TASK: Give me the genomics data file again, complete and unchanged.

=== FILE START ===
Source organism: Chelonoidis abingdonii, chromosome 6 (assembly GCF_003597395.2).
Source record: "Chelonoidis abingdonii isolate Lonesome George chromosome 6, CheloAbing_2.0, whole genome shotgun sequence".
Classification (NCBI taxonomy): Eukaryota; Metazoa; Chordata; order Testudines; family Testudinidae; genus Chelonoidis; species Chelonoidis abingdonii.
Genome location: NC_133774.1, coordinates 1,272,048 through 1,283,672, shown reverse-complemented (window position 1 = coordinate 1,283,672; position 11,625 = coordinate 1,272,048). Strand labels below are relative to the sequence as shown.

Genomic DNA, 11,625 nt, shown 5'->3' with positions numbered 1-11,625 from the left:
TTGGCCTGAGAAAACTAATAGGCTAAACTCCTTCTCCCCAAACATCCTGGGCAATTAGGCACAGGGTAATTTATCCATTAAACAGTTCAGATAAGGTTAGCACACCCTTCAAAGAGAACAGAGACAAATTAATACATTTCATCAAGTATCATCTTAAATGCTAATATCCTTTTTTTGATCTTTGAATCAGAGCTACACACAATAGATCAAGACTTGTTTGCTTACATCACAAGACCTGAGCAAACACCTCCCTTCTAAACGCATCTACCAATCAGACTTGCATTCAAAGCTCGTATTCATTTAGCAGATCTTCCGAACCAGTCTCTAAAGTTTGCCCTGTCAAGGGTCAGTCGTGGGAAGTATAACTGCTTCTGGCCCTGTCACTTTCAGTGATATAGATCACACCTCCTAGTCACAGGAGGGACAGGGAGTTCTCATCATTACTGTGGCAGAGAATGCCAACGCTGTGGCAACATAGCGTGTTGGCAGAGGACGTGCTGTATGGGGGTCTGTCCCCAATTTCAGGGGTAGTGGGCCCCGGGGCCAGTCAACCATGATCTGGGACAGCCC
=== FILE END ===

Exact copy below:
Source organism: Chelonoidis abingdonii, chromosome 6 (assembly GCF_003597395.2).
Source record: "Chelonoidis abingdonii isolate Lonesome George chromosome 6, CheloAbing_2.0, whole genome shotgun sequence".
Classification (NCBI taxonomy): Eukaryota; Metazoa; Chordata; order Testudines; family Testudinidae; genus Chelonoidis; species Chelonoidis abingdonii.
Genome location: NC_133774.1, coordinates 1,272,048 through 1,283,672, shown reverse-complemented (window position 1 = coordinate 1,283,672; position 11,625 = coordinate 1,272,048). Strand labels below are relative to the sequence as shown.

Genomic DNA, 11,625 nt, shown 5'->3' with positions numbered 1-11,625 from the left:
TTGGCCTGAGAAAACTAATAGGCTAAACTCCTTCTCCCCAAACATCCTGGGCAATTAGGCACAGGGTAATTTATCCATTAAACAGTTCAGATAAGGTTAGCACACCCTTCAAAGAGAACAGAGACAAATTAATACATTTCATCAAGTATCATCTTAAATGCTAATATCCTTTTTTTGATCTTTGAATCAGAGCTACACACAATAGATCAAGACTTGTTTGCTTACATCACAAGACCTGAGCAAACACCTCCCTTCTAAACGCATCTACCAATCAGACTTGCATTCAAAGCTCGTATTCATTTAGCAGATCTTCCGAACCAGTCTCTAAAGTTTGCCCTGTCAAGGGTCAGTCGTGGGAAGTATAACTGCTTCTGGCCCTGTCACTTTCAGTGATATAGATCACACCTCCTAGTCACAGGAGGGACAGGGAGTTCTCATCATTACTGTGGCAGAGAATGCCAACGCTGTGGCAACATAGCGTGTTGGCAGAGGACGTGCTGTATGGGGGTCTGTCCCCAATTTCAGGGGTAGTGGGCCCCGGGGCCAGTCAACCATGATCTGGGACAGCCC